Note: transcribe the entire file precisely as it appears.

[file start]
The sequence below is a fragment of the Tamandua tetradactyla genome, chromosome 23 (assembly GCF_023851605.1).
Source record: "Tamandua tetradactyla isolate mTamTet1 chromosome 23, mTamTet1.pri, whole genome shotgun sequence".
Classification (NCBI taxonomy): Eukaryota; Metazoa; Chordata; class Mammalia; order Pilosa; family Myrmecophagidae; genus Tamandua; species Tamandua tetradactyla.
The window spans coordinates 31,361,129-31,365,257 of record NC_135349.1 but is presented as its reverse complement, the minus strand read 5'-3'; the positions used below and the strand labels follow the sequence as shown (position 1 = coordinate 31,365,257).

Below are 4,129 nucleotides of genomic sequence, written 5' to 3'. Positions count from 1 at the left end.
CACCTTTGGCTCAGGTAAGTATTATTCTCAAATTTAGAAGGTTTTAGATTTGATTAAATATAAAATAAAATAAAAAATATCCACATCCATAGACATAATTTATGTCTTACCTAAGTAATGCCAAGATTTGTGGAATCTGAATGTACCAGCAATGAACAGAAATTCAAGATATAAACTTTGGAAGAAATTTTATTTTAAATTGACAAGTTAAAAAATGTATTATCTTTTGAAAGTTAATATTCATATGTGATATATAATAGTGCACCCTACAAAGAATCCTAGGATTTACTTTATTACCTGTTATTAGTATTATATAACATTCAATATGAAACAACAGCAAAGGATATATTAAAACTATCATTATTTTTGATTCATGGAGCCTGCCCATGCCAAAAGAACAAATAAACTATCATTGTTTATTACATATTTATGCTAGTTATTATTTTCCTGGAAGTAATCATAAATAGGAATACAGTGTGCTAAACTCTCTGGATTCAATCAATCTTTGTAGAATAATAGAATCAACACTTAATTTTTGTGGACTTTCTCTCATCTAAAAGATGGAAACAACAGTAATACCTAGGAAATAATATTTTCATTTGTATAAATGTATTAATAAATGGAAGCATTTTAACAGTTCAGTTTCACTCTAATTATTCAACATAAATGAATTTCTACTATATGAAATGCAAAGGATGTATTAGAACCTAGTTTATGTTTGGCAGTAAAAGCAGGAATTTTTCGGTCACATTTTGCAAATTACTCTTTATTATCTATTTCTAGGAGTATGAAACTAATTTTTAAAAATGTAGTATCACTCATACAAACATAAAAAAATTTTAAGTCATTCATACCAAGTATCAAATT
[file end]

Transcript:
The sequence below is a fragment of the Tamandua tetradactyla genome, chromosome 23 (assembly GCF_023851605.1).
Source record: "Tamandua tetradactyla isolate mTamTet1 chromosome 23, mTamTet1.pri, whole genome shotgun sequence".
Classification (NCBI taxonomy): Eukaryota; Metazoa; Chordata; class Mammalia; order Pilosa; family Myrmecophagidae; genus Tamandua; species Tamandua tetradactyla.
The window spans coordinates 31,361,129-31,365,257 of record NC_135349.1 but is presented as its reverse complement, the minus strand read 5'-3'; the positions used below and the strand labels follow the sequence as shown (position 1 = coordinate 31,365,257).

Below are 4,129 nucleotides of genomic sequence, written 5' to 3'. Positions count from 1 at the left end.
CACCTTTGGCTCAGGTAAGTATTATTCTCAAATTTAGAAGGTTTTAGATTTGATTAAATATAAAATAAAATAAAAAATATCCACATCCATAGACATAATTTATGTCTTACCTAAGTAATGCCAAGATTTGTGGAATCTGAATGTACCAGCAATGAACAGAAATTCAAGATATAAACTTTGGAAGAAATTTTATTTTAAATTGACAAGTTAAAAAATGTATTATCTTTTGAAAGTTAATATTCATATGTGATATATAATAGTGCACCCTACAAAGAATCCTAGGATTTACTTTATTACCTGTTATTAGTATTATATAACATTCAATATGAAACAACAGCAAAGGATATATTAAAACTATCATTATTTTTGATTCATGGAGCCTGCCCATGCCAAAAGAACAAATAAACTATCATTGTTTATTACATATTTATGCTAGTTATTATTTTCCTGGAAGTAATCATAAATAGGAATACAGTGTGCTAAACTCTCTGGATTCAATCAATCTTTGTAGAATAATAGAATCAACACTTAATTTTTGTGGACTTTCTCTCATCTAAAAGATGGAAACAACAGTAATACCTAGGAAATAATATTTTCATTTGTATAAATGTATTAATAAATGGAAGCATTTTAACAGTTCAGTTTCACTCTAATTATTCAACATAAATGAATTTCTACTATATGAAATGCAAAGGATGTATTAGAACCTAGTTTATGTTTGGCAGTAAAAGCAGGAATTTTTCGGTCACATTTTGCAAATTACTCTTTATTATCTATTTCTAGGAGTATGAAACTAATTTTTAAAAATGTAGTATCACTCATACAAACATAAAAAAATTTTAAGTCATTCATACCAAGTATCAAATT